KUANTAN: The expansion of Kuantan Port into a deepwater port is expected to be completed by next year, said Transport Minister Datuk Seri Liow Tiong Lai.
Once completed, the port will be able to accommodate Cape-sized vessels and post-Panamax container ships of up to 200,000 deadweight tonnes (DWT).
DWT is a measurement of how much weight a ship can safely carry, and the container part of the port could only handle ships of up to 35,000 DWT.
“By then, Kuantan Port will be able to handle 52 million freight weight tonnes of bulk and container cargo,” said Liow in his speech to welcome the first cruise-cum-container ship from China to dock here yesterday, marking a first for Malaysia as well.
“I am confident that the port expansion will further boost the levels of trade and tourism between Malaysia and China, in addition to strengthening economic, cultural and diplomatic relations,” said Liow.
The arrival of MV Bei Bu Wan Zhi Xing (The Star of Beibu Gulf) with 284 passengers and crew on its maiden voyage on the “Maritime Silk Route” marked a significant milestone in the history of Kuantan Port as well as economic and social ties with its sister port in Qinzhou, China.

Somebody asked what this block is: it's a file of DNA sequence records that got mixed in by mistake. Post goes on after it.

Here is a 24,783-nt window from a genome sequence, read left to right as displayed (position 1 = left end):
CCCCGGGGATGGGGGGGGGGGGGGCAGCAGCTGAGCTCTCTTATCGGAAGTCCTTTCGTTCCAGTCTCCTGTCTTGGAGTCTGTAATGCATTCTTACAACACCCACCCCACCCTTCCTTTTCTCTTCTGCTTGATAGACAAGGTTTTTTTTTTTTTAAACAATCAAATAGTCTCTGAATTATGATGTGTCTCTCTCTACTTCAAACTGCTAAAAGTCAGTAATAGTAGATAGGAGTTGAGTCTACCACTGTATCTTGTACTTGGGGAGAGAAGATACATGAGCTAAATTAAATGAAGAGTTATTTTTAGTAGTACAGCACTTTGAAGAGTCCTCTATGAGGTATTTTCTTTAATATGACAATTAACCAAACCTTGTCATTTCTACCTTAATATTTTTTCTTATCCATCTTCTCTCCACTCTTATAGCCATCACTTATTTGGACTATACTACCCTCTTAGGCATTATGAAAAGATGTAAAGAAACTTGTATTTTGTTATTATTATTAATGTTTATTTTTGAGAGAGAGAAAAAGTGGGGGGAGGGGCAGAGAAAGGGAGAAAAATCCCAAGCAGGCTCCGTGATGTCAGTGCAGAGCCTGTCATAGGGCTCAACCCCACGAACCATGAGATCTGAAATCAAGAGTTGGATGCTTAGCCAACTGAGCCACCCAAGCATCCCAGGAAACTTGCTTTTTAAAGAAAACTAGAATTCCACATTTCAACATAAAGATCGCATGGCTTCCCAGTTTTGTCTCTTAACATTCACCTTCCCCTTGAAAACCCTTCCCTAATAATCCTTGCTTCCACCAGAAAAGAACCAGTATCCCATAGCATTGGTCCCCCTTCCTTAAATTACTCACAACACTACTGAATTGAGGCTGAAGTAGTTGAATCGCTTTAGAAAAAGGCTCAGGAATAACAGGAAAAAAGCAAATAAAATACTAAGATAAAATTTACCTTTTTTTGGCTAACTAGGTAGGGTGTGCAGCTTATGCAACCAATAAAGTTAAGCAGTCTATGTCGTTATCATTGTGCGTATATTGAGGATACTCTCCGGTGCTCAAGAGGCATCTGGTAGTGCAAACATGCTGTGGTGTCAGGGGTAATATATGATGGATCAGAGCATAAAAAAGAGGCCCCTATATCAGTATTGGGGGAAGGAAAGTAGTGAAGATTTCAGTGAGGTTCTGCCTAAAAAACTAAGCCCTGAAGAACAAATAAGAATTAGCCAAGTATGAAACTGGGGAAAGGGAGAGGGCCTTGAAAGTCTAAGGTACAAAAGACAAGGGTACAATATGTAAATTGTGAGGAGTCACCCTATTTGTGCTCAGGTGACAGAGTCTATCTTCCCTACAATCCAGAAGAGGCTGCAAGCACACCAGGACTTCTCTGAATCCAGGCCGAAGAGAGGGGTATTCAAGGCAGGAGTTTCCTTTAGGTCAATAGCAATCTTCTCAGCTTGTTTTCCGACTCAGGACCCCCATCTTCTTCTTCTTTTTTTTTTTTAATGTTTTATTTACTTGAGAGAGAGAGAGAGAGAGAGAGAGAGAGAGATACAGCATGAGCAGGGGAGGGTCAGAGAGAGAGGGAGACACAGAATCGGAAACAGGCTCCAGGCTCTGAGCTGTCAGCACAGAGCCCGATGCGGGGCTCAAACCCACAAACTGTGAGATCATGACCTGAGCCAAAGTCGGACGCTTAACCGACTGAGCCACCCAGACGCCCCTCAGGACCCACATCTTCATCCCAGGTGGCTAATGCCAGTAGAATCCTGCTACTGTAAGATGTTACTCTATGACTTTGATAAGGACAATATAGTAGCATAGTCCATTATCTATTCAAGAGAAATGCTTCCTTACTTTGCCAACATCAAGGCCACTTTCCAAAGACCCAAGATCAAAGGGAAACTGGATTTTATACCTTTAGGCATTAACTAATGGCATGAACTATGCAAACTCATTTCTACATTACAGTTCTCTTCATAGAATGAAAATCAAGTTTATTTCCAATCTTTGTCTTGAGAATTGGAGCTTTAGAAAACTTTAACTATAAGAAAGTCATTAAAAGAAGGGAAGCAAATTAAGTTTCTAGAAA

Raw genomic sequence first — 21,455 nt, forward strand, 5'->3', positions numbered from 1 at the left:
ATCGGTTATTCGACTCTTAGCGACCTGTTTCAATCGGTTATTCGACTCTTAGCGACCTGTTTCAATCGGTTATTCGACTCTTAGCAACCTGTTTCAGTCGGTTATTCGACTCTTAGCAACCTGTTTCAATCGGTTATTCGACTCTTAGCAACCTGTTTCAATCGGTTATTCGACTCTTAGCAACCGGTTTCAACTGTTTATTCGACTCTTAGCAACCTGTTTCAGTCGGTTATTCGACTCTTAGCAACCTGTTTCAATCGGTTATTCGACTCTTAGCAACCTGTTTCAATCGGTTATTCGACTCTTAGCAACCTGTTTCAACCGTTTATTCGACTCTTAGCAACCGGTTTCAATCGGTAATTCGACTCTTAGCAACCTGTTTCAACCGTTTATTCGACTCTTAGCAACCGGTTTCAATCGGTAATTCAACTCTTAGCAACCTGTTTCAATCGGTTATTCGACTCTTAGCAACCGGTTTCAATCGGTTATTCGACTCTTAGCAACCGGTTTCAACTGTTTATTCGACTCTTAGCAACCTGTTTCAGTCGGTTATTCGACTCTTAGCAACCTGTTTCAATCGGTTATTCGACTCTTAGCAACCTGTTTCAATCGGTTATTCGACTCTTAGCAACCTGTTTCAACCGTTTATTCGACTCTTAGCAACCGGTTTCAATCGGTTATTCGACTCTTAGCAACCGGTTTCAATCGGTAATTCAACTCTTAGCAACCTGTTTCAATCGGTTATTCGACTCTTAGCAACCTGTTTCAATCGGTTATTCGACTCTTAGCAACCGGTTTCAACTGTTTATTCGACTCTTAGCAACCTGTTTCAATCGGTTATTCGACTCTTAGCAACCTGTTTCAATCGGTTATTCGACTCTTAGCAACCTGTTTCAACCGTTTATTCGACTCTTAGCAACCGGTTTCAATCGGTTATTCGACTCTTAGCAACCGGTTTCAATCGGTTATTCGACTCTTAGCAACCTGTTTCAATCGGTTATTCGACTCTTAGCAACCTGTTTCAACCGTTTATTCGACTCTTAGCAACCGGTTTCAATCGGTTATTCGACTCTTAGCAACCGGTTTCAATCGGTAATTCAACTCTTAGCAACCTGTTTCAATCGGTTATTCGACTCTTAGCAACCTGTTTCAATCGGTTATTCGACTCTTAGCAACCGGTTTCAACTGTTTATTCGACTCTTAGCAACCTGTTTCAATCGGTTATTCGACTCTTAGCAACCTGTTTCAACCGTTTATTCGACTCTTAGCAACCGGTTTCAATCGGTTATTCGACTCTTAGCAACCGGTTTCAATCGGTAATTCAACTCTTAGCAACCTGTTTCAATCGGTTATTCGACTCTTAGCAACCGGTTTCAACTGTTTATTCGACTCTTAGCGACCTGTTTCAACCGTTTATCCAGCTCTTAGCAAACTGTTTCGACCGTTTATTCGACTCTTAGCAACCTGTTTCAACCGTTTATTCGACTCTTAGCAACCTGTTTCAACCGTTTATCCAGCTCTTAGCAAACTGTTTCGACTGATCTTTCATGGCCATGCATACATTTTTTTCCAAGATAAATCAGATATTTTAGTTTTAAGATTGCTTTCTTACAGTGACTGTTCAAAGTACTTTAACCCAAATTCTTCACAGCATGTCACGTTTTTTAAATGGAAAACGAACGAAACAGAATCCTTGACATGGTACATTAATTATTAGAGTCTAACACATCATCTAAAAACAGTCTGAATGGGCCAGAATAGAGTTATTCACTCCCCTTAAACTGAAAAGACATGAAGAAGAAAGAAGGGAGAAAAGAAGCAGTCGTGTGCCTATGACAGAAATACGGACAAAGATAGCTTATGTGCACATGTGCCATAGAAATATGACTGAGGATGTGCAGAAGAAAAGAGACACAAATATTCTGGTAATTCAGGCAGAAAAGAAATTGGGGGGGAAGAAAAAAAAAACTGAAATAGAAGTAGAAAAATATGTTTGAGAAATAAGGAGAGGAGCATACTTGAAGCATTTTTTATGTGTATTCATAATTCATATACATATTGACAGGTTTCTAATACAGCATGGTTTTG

Liow said Kuantan Port Consortium would be investing RM3bil to double the current capacity of Kuantan Port with a new deepwater terminal.
On its part, the Government will invest RM1bil to build a 4.7km breakwater at the port, one of the longest in the world, as well as upgrading external infrastructure to support the port expansion.
“Kuantan Port has made significant progress in its development, with 17 cruise ships making port calls last year.
“Cargo handling has increased from 126,548TEUs to 131,244TEUs, almost a 4% increase,” he said, adding that the port would play an integral role in Malaysia’s maritime industry by paving the way for Malaysia to welcome more cruise ships to dock here to promote tourism.
Liow said the opening of the shipping line signified that Kuantan had become a model city that represented the realisation of partnership between Malaysia and China in building a 21st century Maritime Silk Road.
He said the twinning between the Malaysia-China Kuantan Industrial Park and Kuantan Port with Qinzhou in the form of sister ports and sister cities would mutually benefit both nations.
“The cross-border trade between Kuantan and Qinzhou ports will result in rapid transformation and increase in investments for both the East Coast Economic Region (ECER) and China’s Guangxi Region,” he said.
THE STAR | 14 FEBRUARY 2015 |